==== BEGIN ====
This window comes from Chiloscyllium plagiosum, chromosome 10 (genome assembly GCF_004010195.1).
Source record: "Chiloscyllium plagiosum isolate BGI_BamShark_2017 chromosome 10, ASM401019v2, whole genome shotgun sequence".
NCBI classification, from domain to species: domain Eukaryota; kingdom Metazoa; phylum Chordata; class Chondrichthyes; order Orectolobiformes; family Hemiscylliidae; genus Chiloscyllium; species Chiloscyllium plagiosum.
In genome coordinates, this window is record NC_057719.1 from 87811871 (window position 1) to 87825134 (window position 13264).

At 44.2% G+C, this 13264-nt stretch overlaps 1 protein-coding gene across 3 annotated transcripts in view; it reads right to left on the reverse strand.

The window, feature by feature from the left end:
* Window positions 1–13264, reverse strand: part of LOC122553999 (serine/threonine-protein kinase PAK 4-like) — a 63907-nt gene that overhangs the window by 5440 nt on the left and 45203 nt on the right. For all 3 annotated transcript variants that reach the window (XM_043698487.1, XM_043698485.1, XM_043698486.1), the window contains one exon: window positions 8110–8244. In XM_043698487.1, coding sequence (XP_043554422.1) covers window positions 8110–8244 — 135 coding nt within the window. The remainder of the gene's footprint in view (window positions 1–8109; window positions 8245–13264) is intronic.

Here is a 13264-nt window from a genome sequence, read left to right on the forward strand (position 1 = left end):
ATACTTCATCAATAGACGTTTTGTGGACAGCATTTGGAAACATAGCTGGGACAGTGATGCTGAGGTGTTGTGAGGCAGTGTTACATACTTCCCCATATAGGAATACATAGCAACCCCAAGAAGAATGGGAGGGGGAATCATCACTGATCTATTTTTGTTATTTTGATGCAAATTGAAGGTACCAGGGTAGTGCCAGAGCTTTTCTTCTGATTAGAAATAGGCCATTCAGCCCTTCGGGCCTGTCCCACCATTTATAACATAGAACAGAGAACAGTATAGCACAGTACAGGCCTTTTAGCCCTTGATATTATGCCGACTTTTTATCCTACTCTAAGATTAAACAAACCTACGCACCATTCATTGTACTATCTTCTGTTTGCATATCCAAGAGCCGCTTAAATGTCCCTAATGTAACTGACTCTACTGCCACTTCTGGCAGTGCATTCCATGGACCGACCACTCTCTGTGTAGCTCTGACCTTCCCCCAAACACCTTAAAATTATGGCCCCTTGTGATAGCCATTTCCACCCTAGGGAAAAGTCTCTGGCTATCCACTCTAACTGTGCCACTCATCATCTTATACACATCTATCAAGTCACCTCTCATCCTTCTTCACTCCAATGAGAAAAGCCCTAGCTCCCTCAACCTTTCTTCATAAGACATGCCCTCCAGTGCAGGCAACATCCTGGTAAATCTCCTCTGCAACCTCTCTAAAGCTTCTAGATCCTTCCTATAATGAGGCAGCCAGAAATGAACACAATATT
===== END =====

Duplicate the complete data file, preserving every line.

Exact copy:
This window comes from Chiloscyllium plagiosum, chromosome 10 (genome assembly GCF_004010195.1).
Source record: "Chiloscyllium plagiosum isolate BGI_BamShark_2017 chromosome 10, ASM401019v2, whole genome shotgun sequence".
NCBI classification, from domain to species: domain Eukaryota; kingdom Metazoa; phylum Chordata; class Chondrichthyes; order Orectolobiformes; family Hemiscylliidae; genus Chiloscyllium; species Chiloscyllium plagiosum.
In genome coordinates, this window is record NC_057719.1 from 87811871 (window position 1) to 87825134 (window position 13264).

At 44.2% G+C, this 13264-nt stretch overlaps 1 protein-coding gene across 3 annotated transcripts in view; it reads right to left on the reverse strand.

The window, feature by feature from the left end:
* Window positions 1–13264, reverse strand: part of LOC122553999 (serine/threonine-protein kinase PAK 4-like) — a 63907-nt gene that overhangs the window by 5440 nt on the left and 45203 nt on the right. For all 3 annotated transcript variants that reach the window (XM_043698487.1, XM_043698485.1, XM_043698486.1), the window contains one exon: window positions 8110–8244. In XM_043698487.1, coding sequence (XP_043554422.1) covers window positions 8110–8244 — 135 coding nt within the window. The remainder of the gene's footprint in view (window positions 1–8109; window positions 8245–13264) is intronic.

Here is a 13264-nt window from a genome sequence, read left to right on the forward strand (position 1 = left end):
ATACTTCATCAATAGACGTTTTGTGGACAGCATTTGGAAACATAGCTGGGACAGTGATGCTGAGGTGTTGTGAGGCAGTGTTACATACTTCCCCATATAGGAATACATAGCAACCCCAAGAAGAATGGGAGGGGGAATCATCACTGATCTATTTTTGTTATTTTGATGCAAATTGAAGGTACCAGGGTAGTGCCAGAGCTTTTCTTCTGATTAGAAATAGGCCATTCAGCCCTTCGGGCCTGTCCCACCATTTATAACATAGAACAGAGAACAGTATAGCACAGTACAGGCCTTTTAGCCCTTGATATTATGCCGACTTTTTATCCTACTCTAAGATTAAACAAACCTACGCACCATTCATTGTACTATCTTCTGTTTGCATATCCAAGAGCCGCTTAAATGTCCCTAATGTAACTGACTCTACTGCCACTTCTGGCAGTGCATTCCATGGACCGACCACTCTCTGTGTAGCTCTGACCTTCCCCCAAACACCTTAAAATTATGGCCCCTTGTGATAGCCATTTCCACCCTAGGGAAAAGTCTCTGGCTATCCACTCTAACTGTGCCACTCATCATCTTATACACATCTATCAAGTCACCTCTCATCCTTCTTCACTCCAATGAGAAAAGCCCTAGCTCCCTCAACCTTTCTTCATAAGACATGCCCTCCAGTGCAGGCAACATCCTGGTAAATCTCCTCTGCAACCTCTCTAAAGCTTCTAGATCCTTCCTATAATGAGGCAGCCAGAAATGAACACAATATT